Review of the UK oilfield services industry
UK Oilfield Services Sector: Fit for the future?
The price of oil has fallen from a high of around US$115/bbl in 2014 dipping below US$30/bbl for the first time in over a decade, with exploration and production companies having significantly reduced capital expenditure in response. Alongside any price increase, price volatility will also need to reduce before the sector can make informed investment decisions and gain confidence that any price recovery is sustainable.
The effect of sustained price volatility
The oil price decline has resulted in many projects being delayed or cancelled; margin pressure on both capital projects and operation and maintenance contracts; and a lack of visibility over future orders, creating stress across the UK upstream supply chain. Companies most severely affected have been those with asset-heavy businesses and those exposed to capital projects.
A number of companies have been partially protected in 2014 and 2015 as they have focused either on more robust production activities or on working through pre-existing backlog. However, there are major uncertainties around replenishment of backlog and general activity levels in 2016.
Around 40% of turnover generated by UK oilfield services companies comes from overseas markets. Those companies with specialist products and services that can be exported are seeing lower UK demand partly compensated by international markets. Although overall exports were flat in 2014, certain markets, such as the Middle East, have been less affected, while others, such as North America, have been hit harder.
Click on an image below to find out more about the sectors that make up the UK upstream oil and gas supply chain:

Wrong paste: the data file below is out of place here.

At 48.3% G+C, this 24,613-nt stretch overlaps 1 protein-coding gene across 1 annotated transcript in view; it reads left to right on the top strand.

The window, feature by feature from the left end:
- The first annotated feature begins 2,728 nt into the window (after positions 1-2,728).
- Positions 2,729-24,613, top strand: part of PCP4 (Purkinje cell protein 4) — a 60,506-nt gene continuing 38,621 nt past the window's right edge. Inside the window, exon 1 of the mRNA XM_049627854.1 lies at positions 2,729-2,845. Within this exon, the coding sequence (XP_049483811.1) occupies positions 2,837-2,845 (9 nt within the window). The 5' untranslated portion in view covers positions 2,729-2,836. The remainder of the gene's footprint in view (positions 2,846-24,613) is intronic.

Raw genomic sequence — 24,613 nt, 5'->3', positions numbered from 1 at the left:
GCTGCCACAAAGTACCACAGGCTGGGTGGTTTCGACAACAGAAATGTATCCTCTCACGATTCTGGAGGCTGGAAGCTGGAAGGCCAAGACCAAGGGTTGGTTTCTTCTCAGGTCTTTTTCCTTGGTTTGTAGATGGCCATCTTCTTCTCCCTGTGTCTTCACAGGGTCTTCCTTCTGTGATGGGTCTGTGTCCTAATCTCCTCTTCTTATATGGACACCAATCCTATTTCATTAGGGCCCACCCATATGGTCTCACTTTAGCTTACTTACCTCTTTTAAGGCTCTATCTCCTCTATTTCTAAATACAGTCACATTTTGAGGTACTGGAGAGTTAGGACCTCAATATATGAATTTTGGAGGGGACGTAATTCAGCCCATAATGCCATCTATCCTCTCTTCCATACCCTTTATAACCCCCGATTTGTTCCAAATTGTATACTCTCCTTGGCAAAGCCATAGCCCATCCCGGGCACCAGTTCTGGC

Operating in the ‘new normal’
The UK oilfield services sector is responding to the low oil price environment by:
- implementing cost reductions and efficiencies
- driving efficiencies in project delivery
- changing how it engages with customers
- targeting sectors out with upstream oil and gas.
Companies are also focused on working capital and cash management, and are examining capital structures. Stakeholders need to take a medium rather than short term view on market recovery to support these businesses.
Leaner, stronger and fit for the future
Consolidation in the market is inevitable. Many of the best value-generating deals have been done in previous downturns. Now is a great opportunity to add technological solutions and a geographical presence, and deliver a step change in cost reduction through effective integration and economies of scale.
It is a challenging period for the oil and gas market, but there are world-leading capabilities in the UK supply chain providing hope for the future.
Companies that proactively look for opportunities to improve resilience, engage with their stakeholders and make targeted, strategic acquisitions, could find themselves emerging from the current downturn leaner, stronger and well placed to capitalise on the recovery.
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